Post-concussion headache


Concussion is a form of traumatic brain injury that occurs when the brain is jostled within the skull. It can lead to a variety of symptoms varying in intensity, with post-concussion headaches being one symptom. While most symptoms disappear within a week or two, these headaches may linger for weeks and even months following the injury. Those with a personal or family history of migraine appear to be at a higher risk of developing these headaches following a concussion.


  • Dizziness
  • Headache
  • Inability to concentrate
  • Insomnia
  • Memory problems
  • Nausea or vomiting
  • Sensitivity to light or sound


Since post-concussion headaches are a side effect of concussion, the only way to prevent them entirely is to avoid concussion.

Risk Factors

  • Concussion
  • Family history of migraine
  • Personal history of migraine


  • Medical history and symptom review. As part of a medical visit following a concussion, a provider will take a thorough medical history, asking for information related to your symptoms and your lifestyle habits. This will include discussion about the circumstances around the injury.
  • Physical examination. After reviewing your symptoms, the provider will then conduct a physical exam, paying particular attention to the areas impacted by symptoms.
  • Additional testing. Because concussion affects cognition — and can lead to brain-related symptoms such as headache — neurological testing and cognitive tests will also be required. This will allow your medical provider to get a complete picture of how your mind and body have been impacted by the concussion. In cases of post-concussion headaches, your provider may also refer you to a headache specialist who has unique knowledge about headaches related to trauma.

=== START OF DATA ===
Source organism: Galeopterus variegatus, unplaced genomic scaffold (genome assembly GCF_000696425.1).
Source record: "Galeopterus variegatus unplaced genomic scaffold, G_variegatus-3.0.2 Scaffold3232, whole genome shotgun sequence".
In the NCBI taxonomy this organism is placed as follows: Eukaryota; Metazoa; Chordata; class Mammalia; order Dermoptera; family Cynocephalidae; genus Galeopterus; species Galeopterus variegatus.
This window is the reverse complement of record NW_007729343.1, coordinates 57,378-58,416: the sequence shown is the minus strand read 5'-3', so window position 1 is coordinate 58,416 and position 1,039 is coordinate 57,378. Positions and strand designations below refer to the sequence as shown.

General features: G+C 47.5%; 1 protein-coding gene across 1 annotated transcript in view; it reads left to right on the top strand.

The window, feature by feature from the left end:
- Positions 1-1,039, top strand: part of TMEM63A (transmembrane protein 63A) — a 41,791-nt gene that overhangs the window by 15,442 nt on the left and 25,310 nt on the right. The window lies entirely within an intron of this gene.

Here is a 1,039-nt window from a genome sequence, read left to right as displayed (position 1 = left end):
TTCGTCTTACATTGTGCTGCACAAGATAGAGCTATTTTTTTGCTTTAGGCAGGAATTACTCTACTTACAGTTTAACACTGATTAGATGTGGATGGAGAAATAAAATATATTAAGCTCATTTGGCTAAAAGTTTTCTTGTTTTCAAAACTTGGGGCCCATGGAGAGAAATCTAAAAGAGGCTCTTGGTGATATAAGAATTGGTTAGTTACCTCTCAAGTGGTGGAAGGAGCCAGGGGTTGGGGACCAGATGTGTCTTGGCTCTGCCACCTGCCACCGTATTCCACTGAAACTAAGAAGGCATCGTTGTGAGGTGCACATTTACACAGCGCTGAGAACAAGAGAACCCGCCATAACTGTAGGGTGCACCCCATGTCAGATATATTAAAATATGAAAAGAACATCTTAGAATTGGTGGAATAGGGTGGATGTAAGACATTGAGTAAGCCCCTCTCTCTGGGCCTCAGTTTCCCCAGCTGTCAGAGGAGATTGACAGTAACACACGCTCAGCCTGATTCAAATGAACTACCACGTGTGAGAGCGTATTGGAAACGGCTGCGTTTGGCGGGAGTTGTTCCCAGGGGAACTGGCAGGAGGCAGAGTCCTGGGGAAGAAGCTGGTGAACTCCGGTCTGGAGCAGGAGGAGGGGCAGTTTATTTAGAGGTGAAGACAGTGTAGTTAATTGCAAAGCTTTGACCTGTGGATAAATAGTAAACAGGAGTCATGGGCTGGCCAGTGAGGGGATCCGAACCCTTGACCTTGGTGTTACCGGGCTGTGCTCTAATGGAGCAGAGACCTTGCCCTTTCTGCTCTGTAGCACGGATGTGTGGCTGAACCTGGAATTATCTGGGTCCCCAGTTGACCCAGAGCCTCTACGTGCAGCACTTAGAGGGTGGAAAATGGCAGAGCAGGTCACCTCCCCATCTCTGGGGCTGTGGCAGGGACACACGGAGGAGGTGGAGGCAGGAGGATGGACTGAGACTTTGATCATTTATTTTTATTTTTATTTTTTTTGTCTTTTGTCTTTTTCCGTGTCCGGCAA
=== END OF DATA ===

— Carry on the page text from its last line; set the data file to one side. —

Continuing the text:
• Post-concussion headaches typically resemble either migraine or tension headaches. Treatment will depend on the way a person’s headaches manifest.
  • First-line treatment for either type of headache typically involves the use of over-the-counter or prescription pain relievers or anti-inflammatory medications.
  • The application of heat or cold to the head or neck may also help provide relief for minor headaches.
  • Symptoms of post-concussion headaches may worsen when a person is experiencing stress, either physically or mentally, so stress management techniques may be recommended. This could include sub-threshold exercise, meditation or calming activities.
  • Treatment may also include other therapies designed to counteract specific symptoms related to your post-concussion headaches. If nausea is involved, providers may prescribe anti-nausea medications.
  • In cases of lingering post-concussion headaches, a medical provider may recommend the use of other medications designed to prevent the headaches from occurring. Behavioral or cognitive therapy may also be beneficial.

Follow-up Care

  • Once post-concussion headaches begin to diminish, your medical provider may recommend that you seek follow-up care if they recur.
  • He or she may also suggest ways you can avoid future concussions, such as practicing appropriate sports form, wearing helmets when needed, using fall prevention techniques and taking other preventive action.
  • Healthy lifestyle habits are also an important part of ensuring good health following a concussion and can help eliminate post-concussion headaches. Exercise regularly, eat a balanced diet, avoid smoking, limit alcohol consumption and get enough quality sleep.